In determinate plants, such as maize, sorghum, wheat, and others, variation in leaf number may be limited; therefore, the leaf size will become a

major component determining the leaf area.

Duarte and Adams (1963) made a genetic analysis of heterosis in leaf

area of Phaseolus vulgaris by splitting this character into its components,

the leaflet number and leaflet size (Tables VII and VIII) .

It is clear from this data that the F, hybrid followed one of the parents

in leaf number indicating dominance of larger leaf number over fewer leaf

number (Table VII). In leaflet size the F, was intermediate to the two

parents. The stability of both the characters was tested in field experiments

as well as in greenhouse (Table VIII). Plants had a much larger leaf area

when they were grown under field conditions, but the same relationship

was maintained between the hybrid and its parents under both field and

greenhouse conditions. The total leaf area of the hybrid plant exceeded

even the sum of the area of two parents in field-grown plants. Clearly the

TABLE VI

Heterosis in Leaf Area in Different Crop Plants (cm* Plant-’)



Crop



PI



Pt



P, X Pz

(FI)



Sorghum vulgaren

Pliaseolus vulgarisb

Zea maysC



1175



6964

2585



I590

1061 I

2323



2948

19249

3510



I,



Rao and Venkateshwarlu (1971).

Duarte and Adams ( I 963).

Ghildiyal and Sinha (1973).



Heterosis

over better

parent

66.08

81.40

35.78



134



SURESH K. SINHA AND RENU KHANNA



TABLE VII

Genetic Analysis of Leaf Area in Field Beans

(Phaseolus vulgaris): Field Data

(Duarte and Adams, 1963)

Per plant basis



Genotype



Leaflet

number



PI

P2

Pi X PP(FI)



83

320

334



Leaflet Total leaf

size

area

(cm2) (cm*/plant)

84

33

58



6964

I061 1

19249



TABLE VIll

Genetic Analysis of Leaf Area in Field Beans

Greenhouse Data (Duarte and Adams, 1963)

Per plant basis



Genotype

PI

P2



PI X PP(FI)



Leaflet

number



Leaflet

size

(crn2)



Total leaf

area

(cm*/plant)



26.7

63.7

68.2



147.1

63.9

105.5



3936

4109

8042



expression of hybrid vigor in leaf area was due to the multiplicative effect

of the dominant and partially dominant components in the hybrid. The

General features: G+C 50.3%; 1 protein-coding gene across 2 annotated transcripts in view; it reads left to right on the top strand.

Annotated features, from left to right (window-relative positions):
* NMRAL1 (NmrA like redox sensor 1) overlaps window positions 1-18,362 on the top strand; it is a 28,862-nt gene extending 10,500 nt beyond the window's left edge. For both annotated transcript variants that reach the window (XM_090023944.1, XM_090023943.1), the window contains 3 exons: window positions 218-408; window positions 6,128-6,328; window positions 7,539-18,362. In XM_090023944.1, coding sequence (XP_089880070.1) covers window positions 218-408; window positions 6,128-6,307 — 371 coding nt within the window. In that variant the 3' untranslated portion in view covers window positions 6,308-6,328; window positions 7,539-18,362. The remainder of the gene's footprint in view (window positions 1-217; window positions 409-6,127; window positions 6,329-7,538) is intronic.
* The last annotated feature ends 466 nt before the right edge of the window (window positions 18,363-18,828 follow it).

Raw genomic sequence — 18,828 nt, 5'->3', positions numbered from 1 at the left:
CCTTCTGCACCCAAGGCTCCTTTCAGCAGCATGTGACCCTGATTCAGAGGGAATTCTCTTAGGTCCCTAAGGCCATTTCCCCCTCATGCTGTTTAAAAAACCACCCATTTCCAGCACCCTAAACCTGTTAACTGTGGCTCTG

apparent “overdominance” was the result of simple Mendelian dominance.

Duarte and Adams (1963) concluded: “It should be clear that both the

heterosis and the alleged overdominant gene action exhibited for the compound trait in the hybrid can be attributed to multiplicative effects, in as

much as total leaf is compounded of size times number of leaflets and

these essentially independent components do not exhibit heterosis or overdominant gene action in themselves.”

In sorghum and maize there are several studies on the development of

leaf area (Ashby, 1930, 1937; Paddick, 1944; Nosberger, 1970; Quinby,

1970; Blum, 1970; Allison, 1971; Voldeng and Blackman, 1973; Donaldson and Blackman, 1973; Khanna, 1974). The data obtained by Nosberger

show that there was heterosis in leaf area of the plant, but in the number

of leaves the F, hybrid followed one of the parents. The width of leaves

was also intermediate.



135



HETEROSIS



TABLE IX

Leaf Area Development in Sorghum (Quinby. 1970)

Leaf characters

No. of leaves

Leaf width: 7th leaf

11th leaf

14th leaf

Maximum leaf width



P1



Pt



Pi X P2 (FI)



17

24

66

81

81



18

23

73

88

90



18

27

70

90

90



Quinby (1970) made a detailed study of leaf area development in sorghum (Table IX).It is clear from his data that the hybrid followed the

poor parent in the number of leaves. In seedlings the leaf width of the

hybrids was more than that of either parent, but ultimately one of the

parents reached the same maximum width as the hybrid. Leaf size is a

character that is influenced by the environment (Humphries and Wheeler,

1963). Therefore R. Khanna and S. K. Sinha (unpublished, 1974) determined the 1ength:width ratio in the leaves of inbred parents and hybrids

of sorghum (Table X ) . These data show that the hybrids were either intermediate or followed one of the parents. When the leaf area of top four

leaves after anthesis, which are major contributors to grain yield, was computed by Quinby (1970) and Khanna and Sinha (1975b), it also showed

dominance (Table XI).

The results discussed above, therefore, once again indicate that the

alleged heterosis in leaf area can be analyzed physiologically to components

that have simple Mendelian dominance. This concept can be of far-reaching importance in crops where leaf material is the final economic product,

such as tobacco, tea, and forages. It is difficult to find instances where heterotic leaf area obtained in these crops was analyzed as described above.

TABLE X

Leaf Length: Width Ratio in Sorghum

Hybrids and Their Parents at Anthesis'

Genotype



Length: width ratio



msCK 608

msCK 60 X IS 3691

IS 3691

2219B X IS 3691

22 19B



8.66

8.02

9.36

9.12

9 . I7



From Khanna and Sinha (1975b).



136



SURESH K. SINHA AND RENU KHANNA



TABLE XI



Leaf Blade Area of Top Four Leaves (cm*/plant)



“3095

*I045



2408

1258



21 52

1607



3092

1557



3330

1131



Quinby (1 970).

Khanna and Sinha (1975b).



However, if this concept is valid, then it should be possible to obtain

“directed” heterosis in this economically important character. Furthermore,

as will be discussed later, in cereals some specific leaves are major contributors of photosynthates after anthesis (Thorne, 1965; Allison and Watson,